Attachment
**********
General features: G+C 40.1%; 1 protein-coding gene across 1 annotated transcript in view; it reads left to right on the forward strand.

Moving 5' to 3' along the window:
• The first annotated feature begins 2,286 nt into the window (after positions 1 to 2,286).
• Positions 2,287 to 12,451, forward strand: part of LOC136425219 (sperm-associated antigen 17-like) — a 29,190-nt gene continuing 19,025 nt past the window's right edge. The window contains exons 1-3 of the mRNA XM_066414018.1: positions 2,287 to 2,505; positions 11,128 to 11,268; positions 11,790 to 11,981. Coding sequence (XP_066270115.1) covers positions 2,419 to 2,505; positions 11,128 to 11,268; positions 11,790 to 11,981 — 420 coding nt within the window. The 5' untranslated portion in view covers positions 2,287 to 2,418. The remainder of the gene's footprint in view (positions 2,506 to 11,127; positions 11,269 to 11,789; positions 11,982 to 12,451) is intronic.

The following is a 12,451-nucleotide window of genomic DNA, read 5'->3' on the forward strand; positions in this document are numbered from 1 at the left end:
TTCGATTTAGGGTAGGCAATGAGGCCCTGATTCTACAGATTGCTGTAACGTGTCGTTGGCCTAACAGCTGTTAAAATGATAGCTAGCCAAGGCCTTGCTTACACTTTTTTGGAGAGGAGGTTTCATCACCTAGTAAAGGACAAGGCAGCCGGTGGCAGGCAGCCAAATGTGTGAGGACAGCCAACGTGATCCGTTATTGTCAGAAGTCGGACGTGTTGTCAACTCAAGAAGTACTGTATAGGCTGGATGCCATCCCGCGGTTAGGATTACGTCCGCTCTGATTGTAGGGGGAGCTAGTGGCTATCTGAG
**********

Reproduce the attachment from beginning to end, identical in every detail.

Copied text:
General features: G+C 40.1%; 1 protein-coding gene across 1 annotated transcript in view; it reads left to right on the forward strand.

Moving 5' to 3' along the window:
• The first annotated feature begins 2,286 nt into the window (after positions 1 to 2,286).
• Positions 2,287 to 12,451, forward strand: part of LOC136425219 (sperm-associated antigen 17-like) — a 29,190-nt gene continuing 19,025 nt past the window's right edge. The window contains exons 1-3 of the mRNA XM_066414018.1: positions 2,287 to 2,505; positions 11,128 to 11,268; positions 11,790 to 11,981. Coding sequence (XP_066270115.1) covers positions 2,419 to 2,505; positions 11,128 to 11,268; positions 11,790 to 11,981 — 420 coding nt within the window. The 5' untranslated portion in view covers positions 2,287 to 2,418. The remainder of the gene's footprint in view (positions 2,506 to 11,127; positions 11,269 to 11,789; positions 11,982 to 12,451) is intronic.

The following is a 12,451-nucleotide window of genomic DNA, read 5'->3' on the forward strand; positions in this document are numbered from 1 at the left end:
TTCGATTTAGGGTAGGCAATGAGGCCCTGATTCTACAGATTGCTGTAACGTGTCGTTGGCCTAACAGCTGTTAAAATGATAGCTAGCCAAGGCCTTGCTTACACTTTTTTGGAGAGGAGGTTTCATCACCTAGTAAAGGACAAGGCAGCCGGTGGCAGGCAGCCAAATGTGTGAGGACAGCCAACGTGATCCGTTATTGTCAGAAGTCGGACGTGTTGTCAACTCAAGAAGTACTGTATAGGCTGGATGCCATCCCGCGGTTAGGATTACGTCCGCTCTGATTGTAGGGGGAGCTAGTGGCTATCTGAG